World's largest nuclear fusion reactor is finally completed. But it won't run for another 15 years.

The ITER tokamak pictured during its assembly in 2021.
The ITER tokamak pictured during its assembly in 2021. (Image credit: Alamy)

The world's largest fusion reactor has finally been assembled, but it won't run for another 15 years, project scientists have announced.

The International Fusion Energy Project (ITER) fusion reactor, consisting of 19 massive coils looped into multiple toroidal magnets, was originally slated to begin its first full test in 2020. Now scientists say it will fire in 2039 at the earliest.

This means that fusion power, of which ITER's tokamak is at the forefront, is very unlikely to arrive in time to be a solution for the climate crisis.

"Certainly, the delay of ITER is not going in the right direction," Pietro Barabaschi, ITER's director general, said at a news conference on Wednesday (July 3). "In terms of the impact of nuclear fusion on the problems humanity faces now, we should not wait for nuclear fusion to resolve them. This is not prudent."

The world's largest nuclear fusion reactor is the product of collaboration between 35 countries — including every state in the European Union, Russia, China, India and the U.S. — ITER contains the world's most powerful magnet, making it capable of producing a magnetic field 280,000 times as strong as the one shielding Earth.

The reactor's impressive design comes with an equally hefty price-tag. Originally slated to cost around $5 billion and fire up in 2020, it has now suffered multiple delays and its budget swelled beyond $22 billion, with an additional $5 billion proposed to cover additional costs. These unforeseen expenses and delays are behind the most recent, 15-year delay.

Related: Nuclear fusion reactor in UK sets new world record for energy output

Scientists have been trying to harness the power of nuclear fusion — the process by which stars burn — for more than 70 years. By fusing hydrogen atoms to make helium under extremely high pressures and temperatures, main-sequence stars convert matter into light and heat, generating enormous amounts of energy without producing greenhouse gases or long-lasting radioactive waste.

But replicating the conditions found inside the hearts of stars is no simple task. The most common design for fusion reactors, the tokamak, works by superheating plasma (one of the four states of matter, consisting of positive ions and negatively charged free electrons) before trapping it inside a donut-shaped reactor chamber with powerful magnetic fields.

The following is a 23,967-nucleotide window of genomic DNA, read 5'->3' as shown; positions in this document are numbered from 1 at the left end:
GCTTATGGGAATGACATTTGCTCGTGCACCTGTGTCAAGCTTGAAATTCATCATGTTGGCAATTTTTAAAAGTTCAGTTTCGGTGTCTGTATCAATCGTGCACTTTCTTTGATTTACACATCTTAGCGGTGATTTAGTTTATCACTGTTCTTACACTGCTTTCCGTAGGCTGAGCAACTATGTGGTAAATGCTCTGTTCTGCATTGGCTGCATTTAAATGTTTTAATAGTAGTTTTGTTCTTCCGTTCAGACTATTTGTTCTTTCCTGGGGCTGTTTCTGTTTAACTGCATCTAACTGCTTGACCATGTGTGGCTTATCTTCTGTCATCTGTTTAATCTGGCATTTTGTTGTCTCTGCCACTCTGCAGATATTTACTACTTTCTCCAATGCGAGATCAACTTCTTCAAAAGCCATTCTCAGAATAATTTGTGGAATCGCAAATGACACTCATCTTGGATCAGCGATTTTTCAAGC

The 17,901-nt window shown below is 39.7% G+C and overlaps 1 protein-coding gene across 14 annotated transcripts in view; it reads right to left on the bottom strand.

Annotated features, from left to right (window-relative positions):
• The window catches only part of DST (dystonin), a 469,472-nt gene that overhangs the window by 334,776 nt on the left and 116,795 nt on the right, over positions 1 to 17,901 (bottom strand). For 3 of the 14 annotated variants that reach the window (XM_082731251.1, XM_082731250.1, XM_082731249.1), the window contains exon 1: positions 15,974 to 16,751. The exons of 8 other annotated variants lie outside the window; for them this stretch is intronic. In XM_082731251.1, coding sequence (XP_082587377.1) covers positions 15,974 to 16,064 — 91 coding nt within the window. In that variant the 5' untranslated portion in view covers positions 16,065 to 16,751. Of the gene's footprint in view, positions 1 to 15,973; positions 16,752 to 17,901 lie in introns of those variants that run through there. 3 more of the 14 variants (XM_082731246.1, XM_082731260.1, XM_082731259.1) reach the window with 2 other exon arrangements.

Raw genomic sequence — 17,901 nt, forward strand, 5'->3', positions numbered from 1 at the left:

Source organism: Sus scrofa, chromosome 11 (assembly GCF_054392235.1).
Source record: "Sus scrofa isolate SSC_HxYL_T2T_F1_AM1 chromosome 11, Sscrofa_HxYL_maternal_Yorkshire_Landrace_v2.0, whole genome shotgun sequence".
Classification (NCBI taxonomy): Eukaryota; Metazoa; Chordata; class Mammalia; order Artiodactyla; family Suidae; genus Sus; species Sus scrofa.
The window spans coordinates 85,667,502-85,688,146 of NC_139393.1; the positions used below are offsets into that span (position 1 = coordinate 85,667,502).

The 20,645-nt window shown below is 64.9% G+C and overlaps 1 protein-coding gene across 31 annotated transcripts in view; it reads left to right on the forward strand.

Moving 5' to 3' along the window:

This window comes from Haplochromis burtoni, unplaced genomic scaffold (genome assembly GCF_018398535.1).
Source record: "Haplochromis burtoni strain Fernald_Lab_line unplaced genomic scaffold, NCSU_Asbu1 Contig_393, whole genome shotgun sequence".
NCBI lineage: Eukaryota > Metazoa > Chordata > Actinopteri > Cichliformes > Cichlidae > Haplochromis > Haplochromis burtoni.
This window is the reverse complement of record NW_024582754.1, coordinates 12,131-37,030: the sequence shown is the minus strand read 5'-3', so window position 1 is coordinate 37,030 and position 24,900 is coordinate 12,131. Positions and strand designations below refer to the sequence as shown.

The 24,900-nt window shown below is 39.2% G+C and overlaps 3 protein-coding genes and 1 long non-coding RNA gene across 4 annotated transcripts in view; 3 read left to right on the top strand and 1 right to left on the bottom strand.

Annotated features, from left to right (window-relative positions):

Keeping the turbulent and superheated coils of plasma in place long enough for nuclear fusion to happen, however, has been challenging. Soviet scientist Natan Yavlinsky designed the first tokamak in 1958, but no one has since managed to create a reactor that is able to put out more energy than it takes in.

One of the main stumbling blocks is handling a plasma that's hot enough to fuse. Fusion reactors require very high temperatures (many times hotter than the sun) because they have to operate at much lower pressures than is found inside the cores of stars.

The core of the actual sun, for example, reaches temperatures of around 27 million Fahrenheit (15 million Celsius) but has pressures roughly equal to 340 billion times the air pressure at sea level on Earth.

Cooking plasma to these temperatures is the relatively easy part, but finding a way to corral it so that it doesn't burn through the reactor or derail the fusion reaction is technically tricky. This is usually done either with lasers or magnetic fields.

Recent updates

Editor's note: Updated July 4, at 5:40 a.m. EDT to correct the headline. It is the world's largest nuclear fusion reactor, not nuclear reactor.

Ben Turner
Staff Writer

Ben Turner is a U.K. based staff writer at Live Science. He covers physics and astronomy, among other topics like tech and climate change. He graduated from University College London with a degree in particle physics before training as a journalist. When he's not writing, Ben enjoys reading literature, playing the guitar and embarrassing himself with chess.